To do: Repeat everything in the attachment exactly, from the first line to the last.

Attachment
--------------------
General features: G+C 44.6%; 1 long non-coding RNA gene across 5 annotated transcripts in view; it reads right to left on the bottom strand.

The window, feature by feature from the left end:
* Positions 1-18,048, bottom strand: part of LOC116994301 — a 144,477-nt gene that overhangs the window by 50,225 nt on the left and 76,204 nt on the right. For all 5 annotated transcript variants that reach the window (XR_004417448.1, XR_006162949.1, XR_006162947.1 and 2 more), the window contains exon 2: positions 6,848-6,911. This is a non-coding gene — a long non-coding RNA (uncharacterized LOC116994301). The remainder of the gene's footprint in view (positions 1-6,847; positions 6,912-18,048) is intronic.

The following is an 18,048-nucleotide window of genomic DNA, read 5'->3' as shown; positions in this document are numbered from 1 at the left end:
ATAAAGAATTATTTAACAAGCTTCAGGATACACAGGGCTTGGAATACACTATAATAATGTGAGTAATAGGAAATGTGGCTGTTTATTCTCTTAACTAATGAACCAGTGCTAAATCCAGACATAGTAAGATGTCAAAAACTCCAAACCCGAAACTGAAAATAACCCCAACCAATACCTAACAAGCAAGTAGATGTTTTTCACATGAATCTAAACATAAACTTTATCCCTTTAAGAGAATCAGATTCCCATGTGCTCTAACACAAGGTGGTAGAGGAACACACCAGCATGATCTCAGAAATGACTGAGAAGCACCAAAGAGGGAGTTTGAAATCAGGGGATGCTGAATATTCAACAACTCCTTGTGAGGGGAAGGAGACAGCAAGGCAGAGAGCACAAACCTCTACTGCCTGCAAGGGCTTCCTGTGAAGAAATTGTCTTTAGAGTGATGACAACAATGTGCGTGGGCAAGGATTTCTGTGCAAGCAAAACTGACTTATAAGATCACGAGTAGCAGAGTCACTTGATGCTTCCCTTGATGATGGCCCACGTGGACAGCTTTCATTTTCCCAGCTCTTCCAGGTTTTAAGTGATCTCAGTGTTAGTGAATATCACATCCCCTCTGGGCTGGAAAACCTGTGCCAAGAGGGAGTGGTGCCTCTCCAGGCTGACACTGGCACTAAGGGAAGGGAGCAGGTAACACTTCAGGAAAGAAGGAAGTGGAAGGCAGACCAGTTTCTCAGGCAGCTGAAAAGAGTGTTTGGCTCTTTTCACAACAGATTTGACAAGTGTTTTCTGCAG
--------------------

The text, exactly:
General features: G+C 44.6%; 1 long non-coding RNA gene across 5 annotated transcripts in view; it reads right to left on the bottom strand.

The window, feature by feature from the left end:
* Positions 1-18,048, bottom strand: part of LOC116994301 — a 144,477-nt gene that overhangs the window by 50,225 nt on the left and 76,204 nt on the right. For all 5 annotated transcript variants that reach the window (XR_004417448.1, XR_006162949.1, XR_006162947.1 and 2 more), the window contains exon 2: positions 6,848-6,911. This is a non-coding gene — a long non-coding RNA (uncharacterized LOC116994301). The remainder of the gene's footprint in view (positions 1-6,847; positions 6,912-18,048) is intronic.

The following is an 18,048-nucleotide window of genomic DNA, read 5'->3' as shown; positions in this document are numbered from 1 at the left end:
ATAAAGAATTATTTAACAAGCTTCAGGATACACAGGGCTTGGAATACACTATAATAATGTGAGTAATAGGAAATGTGGCTGTTTATTCTCTTAACTAATGAACCAGTGCTAAATCCAGACATAGTAAGATGTCAAAAACTCCAAACCCGAAACTGAAAATAACCCCAACCAATACCTAACAAGCAAGTAGATGTTTTTCACATGAATCTAAACATAAACTTTATCCCTTTAAGAGAATCAGATTCCCATGTGCTCTAACACAAGGTGGTAGAGGAACACACCAGCATGATCTCAGAAATGACTGAGAAGCACCAAAGAGGGAGTTTGAAATCAGGGGATGCTGAATATTCAACAACTCCTTGTGAGGGGAAGGAGACAGCAAGGCAGAGAGCACAAACCTCTACTGCCTGCAAGGGCTTCCTGTGAAGAAATTGTCTTTAGAGTGATGACAACAATGTGCGTGGGCAAGGATTTCTGTGCAAGCAAAACTGACTTATAAGATCACGAGTAGCAGAGTCACTTGATGCTTCCCTTGATGATGGCCCACGTGGACAGCTTTCATTTTCCCAGCTCTTCCAGGTTTTAAGTGATCTCAGTGTTAGTGAATATCACATCCCCTCTGGGCTGGAAAACCTGTGCCAAGAGGGAGTGGTGCCTCTCCAGGCTGACACTGGCACTAAGGGAAGGGAGCAGGTAACACTTCAGGAAAGAAGGAAGTGGAAGGCAGACCAGTTTCTCAGGCAGCTGAAAAGAGTGTTTGGCTCTTTTCACAACAGATTTGACAAGTGTTTTCTGCAG